Marijuana compounds have a paradoxical effect on psychoses – 07/03/2021 – Marcelo Leite

Marijuana (Cannabis sativa) is a fascinating plant, especially for those who focus on its psychological and medicinal effects without prejudice. For example, a molecular study of the compound cannabidiol (CBD) details the biochemical pathways of what has been suggested as a use to combat psychosis.

What do you mean, the herb is not contraindicated in adolescents and people with psychotic tendencies precisely because of its potential to trigger outbreaks? Truth. But in this case the undesirable influence of tetrahydrocannabinol (THC) comes.

Here’s the paradox of marijuana: its most popular ingredients go in opposite directions in psychosis. Consumption of strains high in THC, like Skunk, has been shown to be linked to a higher incidence of psychotic disorders.

The link is shown in an article by several authors, including Brazilians, published in The Lancet Psychiatry in 2019: the lifetime risk of developing this type of disorder is 3.2 higher for those who smoke the herb daily and 1.6 higher for those on skunk and the like.

At the other end is the CBD, which helps children with severe epilepsy, patients on chemotherapy, and chronic pain. These are indications that have led several countries and American states to license the medicinal use of marijuana, and there are also those suggesting CBD as an antipsychotic.

The group of Daniel Martins-de-Souza and Valéria de Almeida from Unicamp has teamed up with the group of Jaime Hallak, Antonio Zuardi and José Crippa from the USP in Ribeirão Preto to analyze the physiological mechanisms behind this potential. The work was published on May 28 in the journal Frontiers in Molecular Neuroscience.

I do not want to bore the reader here with the details of the complicated methodology. In short, neuroscientists analyzed the profiles of proteins secreted by nerve cells after cultures were treated with antipsychotics and CBD.

The drugs tested were clozapine and haloperidol, which belong to the atypical and typical classes of antipsychotic drugs, respectively.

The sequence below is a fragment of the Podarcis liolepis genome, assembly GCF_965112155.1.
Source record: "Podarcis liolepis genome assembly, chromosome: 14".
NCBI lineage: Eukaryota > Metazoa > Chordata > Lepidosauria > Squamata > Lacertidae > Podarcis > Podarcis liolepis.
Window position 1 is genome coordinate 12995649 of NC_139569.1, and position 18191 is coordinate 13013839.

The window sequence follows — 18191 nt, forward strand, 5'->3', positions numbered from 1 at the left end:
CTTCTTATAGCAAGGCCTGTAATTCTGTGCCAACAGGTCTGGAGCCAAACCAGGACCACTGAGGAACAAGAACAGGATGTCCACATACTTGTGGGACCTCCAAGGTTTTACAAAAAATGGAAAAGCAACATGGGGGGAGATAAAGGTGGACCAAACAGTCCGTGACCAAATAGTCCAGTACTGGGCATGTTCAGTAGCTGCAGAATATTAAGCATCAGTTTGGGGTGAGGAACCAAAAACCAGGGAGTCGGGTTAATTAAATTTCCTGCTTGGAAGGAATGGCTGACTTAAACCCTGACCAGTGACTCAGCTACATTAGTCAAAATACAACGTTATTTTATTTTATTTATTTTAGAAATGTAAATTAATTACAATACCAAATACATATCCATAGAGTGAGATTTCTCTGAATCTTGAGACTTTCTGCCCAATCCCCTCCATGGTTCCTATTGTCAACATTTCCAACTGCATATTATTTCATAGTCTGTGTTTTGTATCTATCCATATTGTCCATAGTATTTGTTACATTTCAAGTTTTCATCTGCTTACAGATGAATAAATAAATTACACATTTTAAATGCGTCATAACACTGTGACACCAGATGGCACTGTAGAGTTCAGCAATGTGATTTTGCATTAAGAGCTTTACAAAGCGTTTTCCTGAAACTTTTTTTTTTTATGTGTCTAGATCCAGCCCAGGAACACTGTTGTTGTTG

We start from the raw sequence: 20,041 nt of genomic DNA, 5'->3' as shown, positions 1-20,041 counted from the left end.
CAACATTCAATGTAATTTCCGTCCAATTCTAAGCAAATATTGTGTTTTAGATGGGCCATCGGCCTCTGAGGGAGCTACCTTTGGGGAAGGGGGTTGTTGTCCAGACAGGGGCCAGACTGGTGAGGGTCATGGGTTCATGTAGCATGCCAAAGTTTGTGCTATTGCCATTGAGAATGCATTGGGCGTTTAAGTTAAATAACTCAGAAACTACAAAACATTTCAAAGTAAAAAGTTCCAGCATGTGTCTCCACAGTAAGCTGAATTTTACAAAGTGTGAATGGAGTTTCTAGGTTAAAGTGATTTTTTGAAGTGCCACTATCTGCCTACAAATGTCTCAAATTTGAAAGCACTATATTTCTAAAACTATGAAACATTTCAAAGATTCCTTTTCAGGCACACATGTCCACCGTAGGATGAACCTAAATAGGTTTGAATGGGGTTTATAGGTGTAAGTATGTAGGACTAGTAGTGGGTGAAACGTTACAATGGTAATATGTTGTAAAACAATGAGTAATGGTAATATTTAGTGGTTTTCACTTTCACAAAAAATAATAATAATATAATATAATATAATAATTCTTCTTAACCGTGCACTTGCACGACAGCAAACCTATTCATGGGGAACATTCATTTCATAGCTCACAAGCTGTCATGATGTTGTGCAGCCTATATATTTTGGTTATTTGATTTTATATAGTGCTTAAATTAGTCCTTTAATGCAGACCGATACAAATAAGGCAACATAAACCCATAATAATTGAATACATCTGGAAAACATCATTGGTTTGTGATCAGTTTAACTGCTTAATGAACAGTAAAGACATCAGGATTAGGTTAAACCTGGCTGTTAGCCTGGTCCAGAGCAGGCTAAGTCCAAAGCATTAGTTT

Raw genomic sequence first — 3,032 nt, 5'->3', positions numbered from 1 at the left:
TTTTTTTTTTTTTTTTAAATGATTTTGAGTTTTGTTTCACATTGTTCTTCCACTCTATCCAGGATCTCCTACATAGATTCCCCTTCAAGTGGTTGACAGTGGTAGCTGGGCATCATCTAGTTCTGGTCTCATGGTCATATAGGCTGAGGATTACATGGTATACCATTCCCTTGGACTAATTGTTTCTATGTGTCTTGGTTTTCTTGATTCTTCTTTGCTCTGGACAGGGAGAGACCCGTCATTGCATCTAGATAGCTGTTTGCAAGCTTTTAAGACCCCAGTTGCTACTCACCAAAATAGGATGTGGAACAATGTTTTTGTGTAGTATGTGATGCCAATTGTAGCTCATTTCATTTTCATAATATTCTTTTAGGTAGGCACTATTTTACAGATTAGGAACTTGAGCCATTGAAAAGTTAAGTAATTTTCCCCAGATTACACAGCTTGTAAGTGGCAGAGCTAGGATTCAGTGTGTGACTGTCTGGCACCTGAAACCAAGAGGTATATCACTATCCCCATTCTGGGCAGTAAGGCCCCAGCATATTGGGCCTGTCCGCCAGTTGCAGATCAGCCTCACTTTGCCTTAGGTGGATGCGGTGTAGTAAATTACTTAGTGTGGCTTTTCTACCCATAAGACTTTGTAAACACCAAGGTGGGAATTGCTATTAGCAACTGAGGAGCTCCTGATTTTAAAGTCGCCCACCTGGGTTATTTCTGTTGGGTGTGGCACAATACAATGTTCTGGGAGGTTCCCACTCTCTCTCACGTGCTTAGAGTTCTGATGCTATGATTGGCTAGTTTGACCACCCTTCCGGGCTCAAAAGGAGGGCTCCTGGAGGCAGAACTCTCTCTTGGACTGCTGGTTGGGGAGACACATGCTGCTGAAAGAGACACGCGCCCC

The typical, or first generation, attack more psychotic symptoms that are mistakenly labeled positive. The term for psychological manifestations that do not occur in a healthy person, such as delusions and hallucinations.

The second generation, that of atypical antipsychotics, goes even further: it tries to contain both positive and negative symptoms. In the second case, it is the diminution of important psychological functions that leads to affective blunting, social isolation, and cognitive loss.

Unicamp’s partnership with USP found that the CBD-induced proteome profile was more like the effect of the atypical than the typical.

Based on some evidence, it was also investigated whether the marijuana compound has an impact on metabolic pathways involved in demyelination. This damage to the nerve sheath is critical to the transmission of nerve impulses and has been linked to schizophrenia.

Protein analysis showed that CBD appears to help with remyelination. “Another thing we want to investigate is the biochemical events triggered by topical antipsychotics rather than CBD, as it is precisely these events that may be responsible for the side effects,” says Martins-de-Souza.

“If a new drug can eliminate them, voilà!” He enthuses. “What CBD and traditional antipsychotics have in common must be good for treating disease; What is biochemically specific for traditional antipsychotics is perhaps exactly what we don’t want in new drugs. “

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